Review: Ryley Walker, 'Primrose Green' Walker has developed into a thoughtful singer-songwriter who follows a tangled thread, evoking the '70s, when unplugged music could pick the body electric.


Review: Ryley Walker, 'Primrose Green'

Primrose Green Courtesy of the artist hide caption

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Ryley Walker walks into the D.C. bar where his band is set to play, carrying two acoustic guitar cases and an amp. A friend, singer-songwriter Marian McLaughlin, offers help but Walker flashes a smile and says, "Nah, thanks, this is punk rock," then somehow extends a hand to shake and hustles upstairs. It recalls a moment nearly nine years prior, at a venue just around the corner, when another acoustic guitarist, Jack Rose, asked a seated audience to stand up: "This is rock 'n' roll," he said. In both cases, Walker and Rose politely declined the quiet coffeehouse attitude toward the unplugged and demanded something unruly.

Like Rose, the Chicago-based Walker also comes from a noisier past that led to exploration in acoustic music. But where Rose looked to fingerstyle masters like John Fahey and Robbie Basho, Walker evokes the '70s, when unplugged music could pick the body electric. With Primrose Green, Walker has developed into a thoughtful singer-songwriter following a tangled thread, one picked at by the likes of Tim Buckley, John Martyn, Van Morrison and in 1969's Streetnoise, a folky progressive-rock record by Julie Driscoll, Brian Auger & The Trinity.

The opening title track of Primrose Green doesn't even wait 10 seconds to spiral. Walker's springy picking pattern bounces off a sparsely sparkling piano, a bass line skips instead of walks, and the drums are so jaunty that the whole scene evokes a guy with a straw dangling from his grinning mouth and a cheap beer in hand. But it's all intricately arranged. That's due in no small part to the Primrose Green band, a stellar mix of the Chicago jazz (drummer Frank Rosaly, cellist Fred Lonberg-Holm, bassist Anton Hatwich and vibraphonist Jason Adasiewicz) and experimental/rock scenes (keyboardist Ben Boye, electric guitarist Brian Sulpizio, violist Whitney Johnson).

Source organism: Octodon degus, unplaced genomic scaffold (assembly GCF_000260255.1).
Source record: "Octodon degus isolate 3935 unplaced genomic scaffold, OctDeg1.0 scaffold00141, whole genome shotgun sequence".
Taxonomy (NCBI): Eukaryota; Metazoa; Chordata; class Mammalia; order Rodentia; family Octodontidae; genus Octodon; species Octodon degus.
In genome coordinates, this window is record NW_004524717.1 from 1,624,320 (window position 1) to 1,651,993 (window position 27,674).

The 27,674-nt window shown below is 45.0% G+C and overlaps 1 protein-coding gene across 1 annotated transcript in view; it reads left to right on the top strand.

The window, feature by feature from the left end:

The same playful wandering can be heard in the busy, electric Miles-inspired "Love Can Be Cruel" and "Summer Dress," a full-band exercise led by Hatwich's funky upright bass and Adasiewicz's whirling vibes that imagines Tortoise backing a cosmic Van Morrison. But what pushes "Summer Dress" over the edge is Walker's voice, clawing out of his chest to spread rose petals. He can also coo a country rocker like "On the Banks of the Old Kishwaukee" or the quiet "The High Road," backed by cellist Lonberg-Holm.

But it's when Walker slowly whispers his way to a soul-clearing yawp that we hear the full range of not only his vocal abilities but also what they inspire in his band, most satisfyingly experienced with the chooglin' "Sweet Satisfaction." It gives Sulpizio a chance to burn the mind fuzz with Rosaly's aerobic power-drumming, channeling the soulful avant-shred of Sonny Sharrock leading the '00s psych-wizards Comets on Fire in an ecstatic worship service.

Primrose Green may take notes from shaggy-haired '70s dudes — hell, just look at the cover art — and root itself firmly in Walker's dexterous acoustic guitar skills. But its spirit is beyond and is unruly. This is rock 'n' roll.